Linked by Thom Holwerda on Thu 12th May 2011 21:40 UTC
Legal Nilay Patel has read through the 750 pages of legal filings in the Skyhook v. Google case we have also reported on extensively, and it's one damn fine piece of work. An absolute must-read, with detailed timelines of how Google uses compatibility to push Android device makers into a certain direction. "So what does all this mean? At the very least, it's now extremely clear that Google plays a major role in Android device development, to the point where Andy Rubin himself approves and denies requests from OEMs. It's also clear that Google places tremendous value on collecting location data, and it acted swiftly when it determined Skyhook's deal with Motorola might threaten its ability to collect that data."
Thread beginning with comment 472858
To read all comments associated with this story, please click here.
Comment by Praxis
by Praxis on Fri 13th May 2011 00:21 UTC
Praxis
Member since:
2009-09-17

Is anybody really surprised at anything there? Google controls android, this was obvious from the beginning. While the android platform itself is open, Google's apps and most importantly market access are not freely available and Google controls them tightly. This was known a long time ago.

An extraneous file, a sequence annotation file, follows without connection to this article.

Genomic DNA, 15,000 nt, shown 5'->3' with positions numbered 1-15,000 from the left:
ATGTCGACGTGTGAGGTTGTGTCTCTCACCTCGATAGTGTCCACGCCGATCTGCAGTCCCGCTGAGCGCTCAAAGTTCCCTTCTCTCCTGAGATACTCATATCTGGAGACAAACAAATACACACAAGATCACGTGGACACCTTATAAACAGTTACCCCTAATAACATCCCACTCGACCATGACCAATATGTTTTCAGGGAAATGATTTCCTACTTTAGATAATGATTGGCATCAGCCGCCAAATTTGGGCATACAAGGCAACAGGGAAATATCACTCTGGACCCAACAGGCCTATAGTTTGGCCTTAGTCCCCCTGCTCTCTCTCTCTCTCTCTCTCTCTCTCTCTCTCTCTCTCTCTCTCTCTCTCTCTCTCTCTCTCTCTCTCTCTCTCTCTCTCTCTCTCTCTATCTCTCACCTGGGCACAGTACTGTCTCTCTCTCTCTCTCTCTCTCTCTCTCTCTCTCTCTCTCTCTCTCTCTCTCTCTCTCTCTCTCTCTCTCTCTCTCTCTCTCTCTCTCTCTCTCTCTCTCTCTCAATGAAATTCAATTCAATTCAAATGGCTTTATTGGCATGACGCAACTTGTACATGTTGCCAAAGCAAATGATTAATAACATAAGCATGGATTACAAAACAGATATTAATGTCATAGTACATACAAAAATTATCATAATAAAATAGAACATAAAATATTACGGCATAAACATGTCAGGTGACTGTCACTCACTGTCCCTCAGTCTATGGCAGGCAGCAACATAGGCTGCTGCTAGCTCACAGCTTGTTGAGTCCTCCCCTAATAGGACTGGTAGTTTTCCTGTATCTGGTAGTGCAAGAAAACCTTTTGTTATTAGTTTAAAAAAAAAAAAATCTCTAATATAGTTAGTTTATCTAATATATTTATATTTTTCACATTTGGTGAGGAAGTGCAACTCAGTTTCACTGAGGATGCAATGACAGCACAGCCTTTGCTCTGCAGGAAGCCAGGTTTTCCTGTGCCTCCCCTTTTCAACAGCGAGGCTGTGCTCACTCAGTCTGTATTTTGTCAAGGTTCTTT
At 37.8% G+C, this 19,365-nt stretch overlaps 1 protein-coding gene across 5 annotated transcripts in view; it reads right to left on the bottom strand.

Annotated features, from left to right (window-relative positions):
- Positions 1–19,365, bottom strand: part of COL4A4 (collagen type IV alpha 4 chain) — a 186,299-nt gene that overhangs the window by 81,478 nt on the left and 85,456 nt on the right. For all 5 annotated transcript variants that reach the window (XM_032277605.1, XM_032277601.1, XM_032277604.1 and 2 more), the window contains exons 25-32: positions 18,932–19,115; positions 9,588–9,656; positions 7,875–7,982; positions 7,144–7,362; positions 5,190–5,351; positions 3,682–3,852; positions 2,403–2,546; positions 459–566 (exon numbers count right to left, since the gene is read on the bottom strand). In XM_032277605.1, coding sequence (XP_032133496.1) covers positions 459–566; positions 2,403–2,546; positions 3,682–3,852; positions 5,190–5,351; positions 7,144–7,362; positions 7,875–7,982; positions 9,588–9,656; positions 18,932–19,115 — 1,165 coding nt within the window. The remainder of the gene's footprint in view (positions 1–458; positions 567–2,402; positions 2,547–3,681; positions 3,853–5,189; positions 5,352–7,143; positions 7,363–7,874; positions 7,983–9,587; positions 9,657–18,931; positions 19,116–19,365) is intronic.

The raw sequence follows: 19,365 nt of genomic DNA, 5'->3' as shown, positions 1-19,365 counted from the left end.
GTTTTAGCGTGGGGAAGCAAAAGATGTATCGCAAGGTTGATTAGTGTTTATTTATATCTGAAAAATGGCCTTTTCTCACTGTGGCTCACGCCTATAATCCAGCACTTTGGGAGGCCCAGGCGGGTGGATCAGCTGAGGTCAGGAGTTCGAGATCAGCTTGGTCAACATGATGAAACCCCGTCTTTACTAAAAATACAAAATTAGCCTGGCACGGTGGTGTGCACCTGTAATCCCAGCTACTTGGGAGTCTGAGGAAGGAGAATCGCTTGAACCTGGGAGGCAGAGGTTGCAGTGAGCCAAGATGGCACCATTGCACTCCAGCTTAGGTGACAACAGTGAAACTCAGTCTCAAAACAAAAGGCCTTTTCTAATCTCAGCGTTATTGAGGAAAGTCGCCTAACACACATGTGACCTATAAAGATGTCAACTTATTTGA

It will be interesting to see where this goes. Google certainly has a monopoly over Android, just a Apple has a monopoly over iphone and microsoft windows phone 7. But is control over Android sufficient at this point to trigger anti-trust protections. No one is surprised when Apple locks someone off their platform after all. Why should Google be different ,remember this is the mobile market, no one has even over 50% share yet, microsoft comparisons are still a long way off but on the other hand maybe bad behavior should be nipped in the bud before it really get started.

Reply Score: 2

RE: Comment by Praxis
by B. Janssen on Fri 13th May 2011 06:28 in reply to "Comment by Praxis"
B. Janssen Member since:
2006-10-11

Why should Google be different ,remember this is the mobile market, no one has even over 50% share yet, microsoft comparisons are still a long way off but on the other hand maybe bad behavior should be nipped in the bud before it really get started.


Nokia held 50+% of the mobile market for many years. The problem here is not the "mobile" part, but the data harvesting enabled by so called smartphones. I propose to rename them to spyphones ;)

Reply Parent Score: 2